A regulatory investigation into
Friedman Billings Ramsey's
( NT) role in a 4-year-old stock deal officially has touched Emanuel Friedman, the co-founder of the investment firm that bears his name.
Late Tuesday, the investment firm confirmed that Friedman, who recently announced he is stepping down as co-chairman and co-chief executive of the firm, is "in discussions" with regulators about the stock deal.
When Friedman announced he was retiring earlier this month, he offered no explanation for his decision. But people familiar with the inquiry said his resignation was tied to the regulatory investigation by the
Securities and Exchange Commission
The investment firm also said two other former employees, the firm's head trader and chief compliance officer, also are "in discussions with regulators." The firm said the two employees had recently retired.
The firm did not identify the other officials, but information from the firm's Web site listed Scott Dreyer as head of trading at the firm and Nicholas Nichols as the compliance officer. Dreyer is the brother-in-law of Jonathan Billings, the firm's senior managing director for trading. Jonathan Billings is the brother of Eric Billings, the chairman of the firm.
The firm, meanwhile, said it has reached a proposed settlement with the SEC and NASD over its role in the so-called PIPE, shorthand for private investment in public equity. The company said it has proposed paying a $3.5 million fine and hiring a consultant to review its procedures for separating its brokerage arm from its investment banking division.
Late Monday, the firm said that in an expectation of a deal with regulators, it would take a $7.5 million charge against first-quarter earnings. The cost of settling the regulatory matter contributed to the firm's warning that earnings would fall 50% short of analyst expectations.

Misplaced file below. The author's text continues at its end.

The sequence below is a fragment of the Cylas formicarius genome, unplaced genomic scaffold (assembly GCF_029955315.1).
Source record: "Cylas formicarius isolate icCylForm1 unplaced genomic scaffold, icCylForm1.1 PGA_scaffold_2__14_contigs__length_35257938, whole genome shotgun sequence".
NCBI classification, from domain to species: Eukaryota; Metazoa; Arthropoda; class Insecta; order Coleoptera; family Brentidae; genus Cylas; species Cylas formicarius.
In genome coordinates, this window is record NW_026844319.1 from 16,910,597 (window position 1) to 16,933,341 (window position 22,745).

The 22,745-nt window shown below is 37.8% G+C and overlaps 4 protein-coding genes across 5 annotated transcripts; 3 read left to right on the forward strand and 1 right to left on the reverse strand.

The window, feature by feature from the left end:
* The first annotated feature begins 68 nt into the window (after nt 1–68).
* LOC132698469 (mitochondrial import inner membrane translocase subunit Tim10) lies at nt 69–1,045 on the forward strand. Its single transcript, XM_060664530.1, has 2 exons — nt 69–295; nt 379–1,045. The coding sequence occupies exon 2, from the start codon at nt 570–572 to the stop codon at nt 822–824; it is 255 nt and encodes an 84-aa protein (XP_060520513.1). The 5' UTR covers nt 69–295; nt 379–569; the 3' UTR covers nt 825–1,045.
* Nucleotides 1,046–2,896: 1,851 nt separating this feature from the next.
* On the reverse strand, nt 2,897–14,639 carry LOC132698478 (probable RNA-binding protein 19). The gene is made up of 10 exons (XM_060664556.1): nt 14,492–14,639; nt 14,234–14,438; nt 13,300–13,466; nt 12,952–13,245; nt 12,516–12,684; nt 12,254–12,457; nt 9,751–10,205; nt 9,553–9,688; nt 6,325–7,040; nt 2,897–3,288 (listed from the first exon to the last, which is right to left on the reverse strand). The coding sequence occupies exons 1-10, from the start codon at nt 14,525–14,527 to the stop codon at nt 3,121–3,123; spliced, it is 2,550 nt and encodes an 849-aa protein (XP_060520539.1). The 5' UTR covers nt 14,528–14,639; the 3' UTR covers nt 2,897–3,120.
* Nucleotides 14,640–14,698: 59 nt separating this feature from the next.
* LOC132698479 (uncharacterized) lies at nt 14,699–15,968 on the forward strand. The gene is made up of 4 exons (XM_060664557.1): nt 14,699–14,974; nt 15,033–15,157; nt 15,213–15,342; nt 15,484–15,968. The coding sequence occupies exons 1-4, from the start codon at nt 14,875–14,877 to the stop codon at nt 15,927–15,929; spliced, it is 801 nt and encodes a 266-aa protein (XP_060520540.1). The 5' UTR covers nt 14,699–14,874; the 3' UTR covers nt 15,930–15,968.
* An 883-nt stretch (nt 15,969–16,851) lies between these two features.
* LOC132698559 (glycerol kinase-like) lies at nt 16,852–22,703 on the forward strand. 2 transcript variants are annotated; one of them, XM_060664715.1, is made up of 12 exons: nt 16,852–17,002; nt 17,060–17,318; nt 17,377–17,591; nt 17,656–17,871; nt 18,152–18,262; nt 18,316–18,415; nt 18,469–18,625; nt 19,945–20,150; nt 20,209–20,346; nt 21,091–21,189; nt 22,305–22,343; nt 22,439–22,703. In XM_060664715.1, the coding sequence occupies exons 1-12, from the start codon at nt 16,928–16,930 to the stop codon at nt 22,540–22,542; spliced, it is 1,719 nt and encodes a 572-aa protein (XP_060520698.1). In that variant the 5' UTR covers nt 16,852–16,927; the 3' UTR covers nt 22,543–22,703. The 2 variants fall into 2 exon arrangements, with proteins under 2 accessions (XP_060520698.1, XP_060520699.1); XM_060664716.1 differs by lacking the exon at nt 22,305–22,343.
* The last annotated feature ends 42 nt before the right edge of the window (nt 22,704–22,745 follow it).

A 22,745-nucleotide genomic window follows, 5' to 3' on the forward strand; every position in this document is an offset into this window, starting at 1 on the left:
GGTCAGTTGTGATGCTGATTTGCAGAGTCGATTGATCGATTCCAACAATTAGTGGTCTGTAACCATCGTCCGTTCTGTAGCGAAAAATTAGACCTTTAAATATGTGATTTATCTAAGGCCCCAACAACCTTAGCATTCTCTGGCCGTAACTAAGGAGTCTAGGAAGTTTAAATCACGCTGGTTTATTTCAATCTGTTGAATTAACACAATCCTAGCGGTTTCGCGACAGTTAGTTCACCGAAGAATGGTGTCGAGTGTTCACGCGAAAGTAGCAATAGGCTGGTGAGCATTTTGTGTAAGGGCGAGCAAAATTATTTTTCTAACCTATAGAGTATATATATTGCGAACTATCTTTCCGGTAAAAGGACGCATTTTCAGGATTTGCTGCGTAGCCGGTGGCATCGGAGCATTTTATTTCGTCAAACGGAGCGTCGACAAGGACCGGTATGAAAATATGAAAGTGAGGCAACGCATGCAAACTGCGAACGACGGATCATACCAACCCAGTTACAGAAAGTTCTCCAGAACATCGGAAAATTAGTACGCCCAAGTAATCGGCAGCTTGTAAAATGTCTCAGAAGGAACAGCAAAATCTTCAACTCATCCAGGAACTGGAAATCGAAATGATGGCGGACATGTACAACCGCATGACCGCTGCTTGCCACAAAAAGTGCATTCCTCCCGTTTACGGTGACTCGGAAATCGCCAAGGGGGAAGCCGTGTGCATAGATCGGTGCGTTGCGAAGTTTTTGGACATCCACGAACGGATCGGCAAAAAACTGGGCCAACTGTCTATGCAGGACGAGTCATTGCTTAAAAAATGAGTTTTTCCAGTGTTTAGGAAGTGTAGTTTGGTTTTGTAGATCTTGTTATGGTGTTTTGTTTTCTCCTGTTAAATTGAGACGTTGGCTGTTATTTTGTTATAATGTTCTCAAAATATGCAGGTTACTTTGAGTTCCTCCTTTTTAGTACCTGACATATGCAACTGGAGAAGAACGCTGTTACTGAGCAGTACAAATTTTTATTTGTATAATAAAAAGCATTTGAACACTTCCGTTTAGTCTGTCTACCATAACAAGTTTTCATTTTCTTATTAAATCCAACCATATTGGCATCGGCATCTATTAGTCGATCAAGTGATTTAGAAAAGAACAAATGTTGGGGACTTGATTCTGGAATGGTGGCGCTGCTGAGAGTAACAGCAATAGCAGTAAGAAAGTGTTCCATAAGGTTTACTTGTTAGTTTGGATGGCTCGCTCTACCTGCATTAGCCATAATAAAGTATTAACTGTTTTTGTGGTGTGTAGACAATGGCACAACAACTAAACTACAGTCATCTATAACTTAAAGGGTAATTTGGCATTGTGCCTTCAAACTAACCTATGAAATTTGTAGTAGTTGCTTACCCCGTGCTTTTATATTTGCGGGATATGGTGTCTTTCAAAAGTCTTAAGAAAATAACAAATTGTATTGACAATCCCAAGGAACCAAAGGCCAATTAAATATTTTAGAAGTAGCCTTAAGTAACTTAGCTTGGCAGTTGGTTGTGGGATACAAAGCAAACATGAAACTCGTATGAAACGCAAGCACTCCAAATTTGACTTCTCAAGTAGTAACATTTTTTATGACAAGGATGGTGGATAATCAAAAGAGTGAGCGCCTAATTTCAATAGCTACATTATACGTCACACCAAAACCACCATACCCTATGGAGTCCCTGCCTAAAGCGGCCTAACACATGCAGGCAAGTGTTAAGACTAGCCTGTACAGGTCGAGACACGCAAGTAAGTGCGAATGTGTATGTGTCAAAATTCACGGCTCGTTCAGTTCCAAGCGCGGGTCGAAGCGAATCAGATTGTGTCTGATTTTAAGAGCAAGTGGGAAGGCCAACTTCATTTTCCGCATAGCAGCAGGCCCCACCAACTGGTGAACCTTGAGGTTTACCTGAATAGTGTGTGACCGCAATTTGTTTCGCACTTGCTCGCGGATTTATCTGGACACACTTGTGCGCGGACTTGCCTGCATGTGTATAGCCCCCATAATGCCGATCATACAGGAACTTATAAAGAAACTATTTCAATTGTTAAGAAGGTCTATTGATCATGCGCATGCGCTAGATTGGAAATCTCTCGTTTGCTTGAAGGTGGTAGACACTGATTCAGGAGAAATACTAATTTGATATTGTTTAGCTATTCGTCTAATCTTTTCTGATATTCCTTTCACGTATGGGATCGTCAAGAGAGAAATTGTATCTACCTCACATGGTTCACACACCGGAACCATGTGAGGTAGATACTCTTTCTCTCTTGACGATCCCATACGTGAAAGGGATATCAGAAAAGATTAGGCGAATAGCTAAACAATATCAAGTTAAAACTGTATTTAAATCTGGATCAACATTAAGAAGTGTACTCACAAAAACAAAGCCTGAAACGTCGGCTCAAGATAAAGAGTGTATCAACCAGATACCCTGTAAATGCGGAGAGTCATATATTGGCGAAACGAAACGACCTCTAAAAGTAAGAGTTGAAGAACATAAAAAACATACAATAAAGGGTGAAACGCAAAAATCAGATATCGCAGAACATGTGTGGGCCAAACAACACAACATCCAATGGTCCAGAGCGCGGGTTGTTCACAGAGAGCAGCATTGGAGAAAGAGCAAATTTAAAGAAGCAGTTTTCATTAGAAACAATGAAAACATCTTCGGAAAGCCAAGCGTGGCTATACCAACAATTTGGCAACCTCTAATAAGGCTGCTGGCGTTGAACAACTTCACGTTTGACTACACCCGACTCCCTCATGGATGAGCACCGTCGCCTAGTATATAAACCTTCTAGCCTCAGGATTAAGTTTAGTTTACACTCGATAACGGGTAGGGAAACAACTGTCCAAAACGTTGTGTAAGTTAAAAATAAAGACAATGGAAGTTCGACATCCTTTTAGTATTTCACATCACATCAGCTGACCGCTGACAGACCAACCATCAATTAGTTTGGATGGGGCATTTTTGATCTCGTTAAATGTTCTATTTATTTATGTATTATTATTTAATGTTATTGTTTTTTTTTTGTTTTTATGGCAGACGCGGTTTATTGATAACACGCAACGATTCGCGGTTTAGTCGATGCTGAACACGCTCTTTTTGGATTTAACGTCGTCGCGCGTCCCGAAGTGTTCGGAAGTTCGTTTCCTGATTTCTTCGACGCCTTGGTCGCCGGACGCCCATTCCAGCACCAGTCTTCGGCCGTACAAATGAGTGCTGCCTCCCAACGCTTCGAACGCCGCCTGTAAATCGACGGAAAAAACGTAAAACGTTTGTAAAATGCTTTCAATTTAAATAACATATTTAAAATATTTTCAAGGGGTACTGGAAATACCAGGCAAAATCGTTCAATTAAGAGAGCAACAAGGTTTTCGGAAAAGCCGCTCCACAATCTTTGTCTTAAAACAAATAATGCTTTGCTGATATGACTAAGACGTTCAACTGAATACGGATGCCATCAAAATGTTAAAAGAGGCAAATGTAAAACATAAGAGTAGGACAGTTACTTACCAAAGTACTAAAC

The news of the earnings miss chopped 13% from Friedman Billing's stock price to $12.52.
The investigation of Friedman Billings is part of a broad inquiry by securities regulators into manipulative trading in the $14 billion-a-year PIPEs market. A year ago, the SEC issued subpoenas and requests for documents to 20 brokerages that arranged PIPE deals for cash-strapped companies. Regulators subsequently issued subpoenas to about 10 hedge funds. The SEC is working in tandem with a parallel inquiry by the NASD.
The probe is focusing on allegations of stock manipulation by hedge funds, which tend to be the biggest investors in these shadowy stock sales, and allegations of wrongdoing by the Wall Street firms that round up buyers. PIPEs are popular with hedge funds because the buyers can get preferred stock or bonds that convert into common shares at a discount to market prices.
The investigation of the 2001 PIPE deal for
( CDCY) already has resulted in securities charges against hedge fund manager Hilary Shane.
The NASD complaint alleges Shane improperly bet against shares of Compudyne in advance of the stock sale, for both her own account and the hedge fund she formerly managed, First New York's FNY Millennium Partners fund. The NASD's complaint against Shane is still pending, although sources say the parties are close to reaching a settlement.